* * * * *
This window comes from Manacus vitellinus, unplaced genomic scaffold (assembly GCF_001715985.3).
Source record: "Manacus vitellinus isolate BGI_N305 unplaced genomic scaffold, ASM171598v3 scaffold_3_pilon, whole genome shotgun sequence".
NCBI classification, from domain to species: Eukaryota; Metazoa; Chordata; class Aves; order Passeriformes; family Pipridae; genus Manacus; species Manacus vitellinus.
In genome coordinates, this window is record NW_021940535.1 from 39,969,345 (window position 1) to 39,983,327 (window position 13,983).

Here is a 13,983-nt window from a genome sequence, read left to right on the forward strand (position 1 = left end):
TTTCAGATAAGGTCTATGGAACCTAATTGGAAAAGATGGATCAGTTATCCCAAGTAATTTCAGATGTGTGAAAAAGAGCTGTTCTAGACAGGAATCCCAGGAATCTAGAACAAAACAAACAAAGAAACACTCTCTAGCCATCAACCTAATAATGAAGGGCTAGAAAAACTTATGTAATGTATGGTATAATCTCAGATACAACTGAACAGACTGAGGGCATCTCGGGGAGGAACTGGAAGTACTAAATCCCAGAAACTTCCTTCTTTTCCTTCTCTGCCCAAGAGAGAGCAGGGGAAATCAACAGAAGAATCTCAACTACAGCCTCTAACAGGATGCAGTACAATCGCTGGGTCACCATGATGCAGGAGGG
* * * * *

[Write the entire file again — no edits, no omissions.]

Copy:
This window comes from Manacus vitellinus, unplaced genomic scaffold (assembly GCF_001715985.3).
Source record: "Manacus vitellinus isolate BGI_N305 unplaced genomic scaffold, ASM171598v3 scaffold_3_pilon, whole genome shotgun sequence".
NCBI classification, from domain to species: Eukaryota; Metazoa; Chordata; class Aves; order Passeriformes; family Pipridae; genus Manacus; species Manacus vitellinus.
In genome coordinates, this window is record NW_021940535.1 from 39,969,345 (window position 1) to 39,983,327 (window position 13,983).

Here is a 13,983-nt window from a genome sequence, read left to right on the forward strand (position 1 = left end):
TTTCAGATAAGGTCTATGGAACCTAATTGGAAAAGATGGATCAGTTATCCCAAGTAATTTCAGATGTGTGAAAAAGAGCTGTTCTAGACAGGAATCCCAGGAATCTAGAACAAAACAAACAAAGAAACACTCTCTAGCCATCAACCTAATAATGAAGGGCTAGAAAAACTTATGTAATGTATGGTATAATCTCAGATACAACTGAACAGACTGAGGGCATCTCGGGGAGGAACTGGAAGTACTAAATCCCAGAAACTTCCTTCTTTTCCTTCTCTGCCCAAGAGAGAGCAGGGGAAATCAACAGAAGAATCTCAACTACAGCCTCTAACAGGATGCAGTACAATCGCTGGGTCACCATGATGCAGGAGGG